Many of the works that are heard here, selected by the Boulanger Trio for its exploration of the urge to roam that is Wanderlust, are performed in arrangements specially commissioned for this recording. Each work is aware of the many sounds and moods that a piano trio is uniquely able to render and knows how to interpret that variety to the full. The subject of “wanderlust” that links the selected compositions is imaginatively chosen. The practice of roaming from one place to the next is a true invention of the Romantic era: individual travel on foot over hill and dale, not in order to arrive at a destination but for the sake of travelling itself and for the experiences (of Nature) that are derived from it. The nineteenth century had begun with a fashion spreading from England in ever greater ripples that were to change the world by changing human perception of that world: ever more wanderers set out to explore their homeland because they were attracted by the landscape itself – a bourgeois variant, limited in radius and in extent by its inherent longing for adventure, of what was to embody a venturing out into the world as Wanderlust. This wish was soon directed towards ever bolder, ever more distant goals, not yet cities but landscapes – the Rhine valley, Switzerland, the Alps, Italy, France, eastern Europe, the Nordic lands. The continent had great riches to offer, as it proved. All that wealth had to be discovered, roamed through to the full.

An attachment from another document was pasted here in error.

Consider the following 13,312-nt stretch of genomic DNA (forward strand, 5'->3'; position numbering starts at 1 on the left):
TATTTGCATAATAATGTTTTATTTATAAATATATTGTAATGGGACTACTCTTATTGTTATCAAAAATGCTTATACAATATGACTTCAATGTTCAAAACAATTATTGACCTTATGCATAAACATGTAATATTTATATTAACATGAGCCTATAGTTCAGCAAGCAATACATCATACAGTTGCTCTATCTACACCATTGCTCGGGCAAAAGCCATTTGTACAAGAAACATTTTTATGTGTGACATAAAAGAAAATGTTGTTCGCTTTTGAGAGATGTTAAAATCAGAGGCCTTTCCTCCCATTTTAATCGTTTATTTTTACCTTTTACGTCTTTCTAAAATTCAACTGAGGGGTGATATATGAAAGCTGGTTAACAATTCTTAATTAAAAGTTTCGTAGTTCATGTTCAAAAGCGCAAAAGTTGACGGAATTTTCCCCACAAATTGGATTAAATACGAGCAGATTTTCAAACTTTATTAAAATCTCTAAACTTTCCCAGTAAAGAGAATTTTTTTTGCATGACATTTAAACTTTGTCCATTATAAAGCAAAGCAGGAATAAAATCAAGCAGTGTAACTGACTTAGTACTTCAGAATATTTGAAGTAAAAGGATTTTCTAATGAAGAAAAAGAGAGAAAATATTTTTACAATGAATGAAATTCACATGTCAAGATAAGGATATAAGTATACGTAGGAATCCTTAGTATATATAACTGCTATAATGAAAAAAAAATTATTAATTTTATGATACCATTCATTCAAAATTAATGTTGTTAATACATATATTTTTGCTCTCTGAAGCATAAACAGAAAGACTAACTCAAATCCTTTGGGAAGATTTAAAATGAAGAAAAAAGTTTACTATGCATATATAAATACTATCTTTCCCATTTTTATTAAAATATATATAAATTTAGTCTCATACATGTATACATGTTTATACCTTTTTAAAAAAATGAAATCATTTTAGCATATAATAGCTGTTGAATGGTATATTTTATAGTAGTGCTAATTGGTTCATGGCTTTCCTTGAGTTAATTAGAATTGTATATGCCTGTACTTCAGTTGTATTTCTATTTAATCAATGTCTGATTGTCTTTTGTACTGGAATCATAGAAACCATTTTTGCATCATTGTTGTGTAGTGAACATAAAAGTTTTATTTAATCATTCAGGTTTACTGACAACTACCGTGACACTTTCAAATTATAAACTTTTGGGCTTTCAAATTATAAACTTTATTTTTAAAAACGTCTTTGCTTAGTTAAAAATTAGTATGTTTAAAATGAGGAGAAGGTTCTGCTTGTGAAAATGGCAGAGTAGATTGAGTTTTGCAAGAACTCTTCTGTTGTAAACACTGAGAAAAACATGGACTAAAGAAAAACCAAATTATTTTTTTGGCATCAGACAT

The early-21st-century return to the source of European wanderlust, in this case to its musical roots, is also a reaction against later, decadent, exploitative outgrowths of a culture that had begun as a probing, testing, seeking, always reverent inclination. By picking up just where the conquest of landscape in the spirit of music actually took place, positioning itself against this background in its interpretations as one of today’s contemporary, topical, committed ensembles, the musicians of the Boulanger Trio give us the opportunity to discover and reinvent a musical tradition that sometimes risks falling out of focus behind the fast-action superficial closeness of a popularity that may here and there be based on misunderstandings.